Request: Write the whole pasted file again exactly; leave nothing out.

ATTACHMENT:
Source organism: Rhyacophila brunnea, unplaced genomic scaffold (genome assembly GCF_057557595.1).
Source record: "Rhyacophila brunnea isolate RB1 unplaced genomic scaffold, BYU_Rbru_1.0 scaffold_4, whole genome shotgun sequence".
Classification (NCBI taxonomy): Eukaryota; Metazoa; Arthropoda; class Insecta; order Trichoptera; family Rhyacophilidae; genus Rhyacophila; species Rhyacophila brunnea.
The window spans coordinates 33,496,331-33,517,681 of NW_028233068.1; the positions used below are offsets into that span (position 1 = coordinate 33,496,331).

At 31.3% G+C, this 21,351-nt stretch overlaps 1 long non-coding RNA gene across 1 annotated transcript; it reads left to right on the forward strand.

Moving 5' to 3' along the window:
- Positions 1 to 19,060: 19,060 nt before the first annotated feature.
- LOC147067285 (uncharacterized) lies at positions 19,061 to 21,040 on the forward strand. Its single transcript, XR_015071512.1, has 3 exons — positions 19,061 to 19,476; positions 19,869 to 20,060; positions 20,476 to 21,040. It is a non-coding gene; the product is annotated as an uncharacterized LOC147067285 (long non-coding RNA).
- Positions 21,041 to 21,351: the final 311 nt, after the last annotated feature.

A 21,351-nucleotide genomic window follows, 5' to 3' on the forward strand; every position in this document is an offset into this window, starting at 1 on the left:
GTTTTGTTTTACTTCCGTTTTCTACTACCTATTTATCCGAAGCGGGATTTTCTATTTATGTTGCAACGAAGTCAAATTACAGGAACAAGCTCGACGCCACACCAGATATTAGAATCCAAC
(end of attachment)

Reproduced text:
Source organism: Rhyacophila brunnea, unplaced genomic scaffold (genome assembly GCF_057557595.1).
Source record: "Rhyacophila brunnea isolate RB1 unplaced genomic scaffold, BYU_Rbru_1.0 scaffold_4, whole genome shotgun sequence".
Classification (NCBI taxonomy): Eukaryota; Metazoa; Arthropoda; class Insecta; order Trichoptera; family Rhyacophilidae; genus Rhyacophila; species Rhyacophila brunnea.
The window spans coordinates 33,496,331-33,517,681 of NW_028233068.1; the positions used below are offsets into that span (position 1 = coordinate 33,496,331).

At 31.3% G+C, this 21,351-nt stretch overlaps 1 long non-coding RNA gene across 1 annotated transcript; it reads left to right on the forward strand.

Moving 5' to 3' along the window:
- Positions 1 to 19,060: 19,060 nt before the first annotated feature.
- LOC147067285 (uncharacterized) lies at positions 19,061 to 21,040 on the forward strand. Its single transcript, XR_015071512.1, has 3 exons — positions 19,061 to 19,476; positions 19,869 to 20,060; positions 20,476 to 21,040. It is a non-coding gene; the product is annotated as an uncharacterized LOC147067285 (long non-coding RNA).
- Positions 21,041 to 21,351: the final 311 nt, after the last annotated feature.

A 21,351-nucleotide genomic window follows, 5' to 3' on the forward strand; every position in this document is an offset into this window, starting at 1 on the left:
GTTTTGTTTTACTTCCGTTTTCTACTACCTATTTATCCGAAGCGGGATTTTCTATTTATGTTGCAACGAAGTCAAATTACAGGAACAAGCTCGACGCCACACCAGATATTAGAATCCAAC